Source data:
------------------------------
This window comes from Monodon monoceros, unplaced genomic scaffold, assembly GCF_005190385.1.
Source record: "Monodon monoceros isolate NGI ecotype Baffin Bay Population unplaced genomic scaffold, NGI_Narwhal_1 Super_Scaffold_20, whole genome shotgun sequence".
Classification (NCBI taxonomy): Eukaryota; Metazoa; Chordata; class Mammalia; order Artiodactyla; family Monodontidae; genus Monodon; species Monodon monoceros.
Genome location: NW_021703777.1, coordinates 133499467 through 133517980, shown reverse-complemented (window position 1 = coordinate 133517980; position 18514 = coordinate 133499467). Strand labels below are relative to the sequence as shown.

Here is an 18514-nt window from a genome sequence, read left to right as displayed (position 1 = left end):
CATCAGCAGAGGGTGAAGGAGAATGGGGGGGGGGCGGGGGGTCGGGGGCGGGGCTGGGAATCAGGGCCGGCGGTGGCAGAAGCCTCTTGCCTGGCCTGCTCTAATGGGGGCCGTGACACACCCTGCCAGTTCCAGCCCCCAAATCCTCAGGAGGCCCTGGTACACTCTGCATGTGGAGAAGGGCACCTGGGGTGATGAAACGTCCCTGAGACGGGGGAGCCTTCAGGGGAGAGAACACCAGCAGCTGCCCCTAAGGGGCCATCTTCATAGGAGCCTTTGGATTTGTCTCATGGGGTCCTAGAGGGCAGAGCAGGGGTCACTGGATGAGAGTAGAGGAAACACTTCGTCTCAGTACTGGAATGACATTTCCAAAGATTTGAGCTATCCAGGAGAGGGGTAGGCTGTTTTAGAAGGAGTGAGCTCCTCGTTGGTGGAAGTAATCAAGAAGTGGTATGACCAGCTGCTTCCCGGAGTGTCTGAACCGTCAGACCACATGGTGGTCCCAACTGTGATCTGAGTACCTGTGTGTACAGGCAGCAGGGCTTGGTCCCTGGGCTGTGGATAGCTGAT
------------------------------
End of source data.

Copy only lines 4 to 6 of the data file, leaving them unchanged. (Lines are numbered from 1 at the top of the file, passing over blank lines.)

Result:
Genome location: NW_021703777.1, coordinates 133499467 through 133517980, shown reverse-complemented (window position 1 = coordinate 133517980; position 18514 = coordinate 133499467). Strand labels below are relative to the sequence as shown.

Here is an 18514-nt window from a genome sequence, read left to right as displayed (position 1 = left end):
CATCAGCAGAGGGTGAAGGAGAATGGGGGGGGGGCGGGGGGTCGGGGGCGGGGCTGGGAATCAGGGCCGGCGGTGGCAGAAGCCTCTTGCCTGGCCTGCTCTAATGGGGGCCGTGACACACCCTGCCAGTTCCAGCCCCCAAATCCTCAGGAGGCCCTGGTACACTCTGCATGTGGAGAAGGGCACCTGGGGTGATGAAACGTCCCTGAGACGGGGGAGCCTTCAGGGGAGAGAACACCAGCAGCTGCCCCTAAGGGGCCATCTTCATAGGAGCCTTTGGATTTGTCTCATGGGGTCCTAGAGGGCAGAGCAGGGGTCACTGGATGAGAGTAGAGGAAACACTTCGTCTCAGTACTGGAATGACATTTCCAAAGATTTGAGCTATCCAGGAGAGGGGTAGGCTGTTTTAGAAGGAGTGAGCTCCTCGTTGGTGGAAGTAATCAAGAAGTGGTATGACCAGCTGCTTCCCGGAGTGTCTGAACCGTCAGACCACATGGTGGTCCCAACTGTGATCTGAGTACCTGTGTGTACAGGCAGCAGGGCTTGGTCCCTGGGCTGTGGATAGCTGAT